After the game, we both preferred 24…hxg5, and I did spend a lot of time on this move, but spending a lot of time on it was the worst thing about my move, as Stockfish even slightly prefers 24…Qxg5 (but it’s very sharp).

25…h5?? At this point, I was not able to re-orient myself to the ever changing strategy on the board. I wanted to keep the h5+ double attack on Re1 open, but I was running out of time and needed a plan, even the bad plan of trying to trap his …g3 bishop. I was hoping to then be able to think on his clock, but this sort of thing doesn’t happen when playing against Joe, he just keeps on moving. When I got home, I figured that this must have been the moment that I should play the strong retreat 25…Ba6-c8, and Stockfish agrees.

26. Re1! This was already like a bolt from the blue for me, White is winning here. I was kicking myself for not playing 25…Bxc4, but after the game, realized that 26.Bxc4 (He seemed to initially miss the power of this move in the post-mortem and may have played differently, but he knew how to follow it up for the win) Rxc4, 27.Re2 Qg7, 28.Re1+ with 29.Be5 coming to finish it up for the win (something like that). Therefore, 25…Bc8 was correct, which threatens …Bg4 and can lead to …Be6, clogging up the important e-file from White.

27…Re5. I knew this was coming, but didn’t have time to calculate how decisive it was. My last move 26…Rd8 was already the end, as 26…kf8 even looks better. No, …f6 looks mandatory. The one thing I wanted to avoid was being “lost on the clock”, but really I already was here.

At the end of the game, he missed the Bh7+ sac mate, which I saw, but instead he played …Qh6 and I hardly remember what I did. I should have played QxBd3, but after Rg5+ Qg6, Be5 that would end any doubts as mate is coming up.

If At First You Don’t Succeed

…then it may take you another sixty moves, assuming that you do succeed.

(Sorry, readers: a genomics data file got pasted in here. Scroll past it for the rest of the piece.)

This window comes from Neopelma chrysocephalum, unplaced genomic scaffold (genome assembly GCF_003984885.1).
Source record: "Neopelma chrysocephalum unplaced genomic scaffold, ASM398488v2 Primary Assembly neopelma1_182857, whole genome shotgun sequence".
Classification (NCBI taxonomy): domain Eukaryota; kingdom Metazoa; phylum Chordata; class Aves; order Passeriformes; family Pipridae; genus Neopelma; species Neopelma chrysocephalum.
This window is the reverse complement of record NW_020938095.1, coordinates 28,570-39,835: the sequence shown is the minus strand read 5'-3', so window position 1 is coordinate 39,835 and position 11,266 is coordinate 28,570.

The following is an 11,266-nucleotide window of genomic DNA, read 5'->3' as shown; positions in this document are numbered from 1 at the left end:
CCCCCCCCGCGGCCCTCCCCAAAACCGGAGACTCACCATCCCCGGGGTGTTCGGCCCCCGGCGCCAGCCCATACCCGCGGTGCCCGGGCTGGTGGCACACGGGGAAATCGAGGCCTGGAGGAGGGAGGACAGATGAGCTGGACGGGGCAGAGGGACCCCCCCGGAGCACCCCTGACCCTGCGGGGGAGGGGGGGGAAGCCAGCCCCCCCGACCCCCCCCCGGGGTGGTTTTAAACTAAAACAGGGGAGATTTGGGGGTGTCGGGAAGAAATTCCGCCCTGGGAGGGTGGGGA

In this Round 2 game, I had the position in the palm of my hands on move twenty-eight, but did not see the winning idea until after the game, which I spotted nearly instantly as I showed the game to Alex.

I knew the winning move was 28.g4, all along, but could not spot the winning idea, and didn’t feel like crucifying myself on the clock when a reasonable looking alternative in 28.Nc5 existed – whereupon he played 28…Nd6, equalizing, and I immediately regretted my mistake.

The winning “move” is 28.g4 (…Na6, 29.Nc5 is winning) Nh4, 29.Nd6+ Ke7 (..Kf8 is even worse), 30.Nc8+! (the winning “idea”). Now comes the third stage, the “verification” of the winning move and idea. If 30…Kd8, 31.Bb7 (..Bd7, 32.Na7 Kc7, 33.Bxa6 Kb6, 34.Bxc6 Bxc6, 35.Nxc6 KxN is only two pawns for a piece, losing. 32.Nd6 Kc7 wins a piece. The answer is in the problem-like 32.Nb6! when a piece trade will still win the a6 pawn, so 32…Bd8, 33.Na8!! forming a fortress. Now if 33..Kd7, 34.Bxa6 Kc6, 35.Bxb5! KxBc6, 36.Nc7+ forking bishop and king and winning. Little did I realized this would turn into an endgame composition! I just did all that without an engine :) ) Kc7, 32.Bxa6 Kb6, 33.Nd6 and Black cannot move his bishop to prevent White’s bishop from escaping via either b7 or c8 (30…Kd7 is the same story, plus the Black king has to move again or White will take the b5 pawn as well).

The move and verification part of it I do alright at, it’s spotting the idea that makes it all work that is the tricky, yet beautiful part of it.

If you are wondering if I see deep at the board, then I’ll point to the move 22.RxRc8. When I played this move, I already knew that I wasn’t winning a pawn by 22…Rc8, 23.Bb7 Nd6, 24.Bxa6 Qb6, 25.Bc8 Bc6 and I can’t see a way to stop 26…RxBc8 winning a piece, although I would surmise that there are numerous weird “computer lines” which makes this look half-playable for White; but like I say, I haven’t computer-checked any of the game, so I wouldn’t know.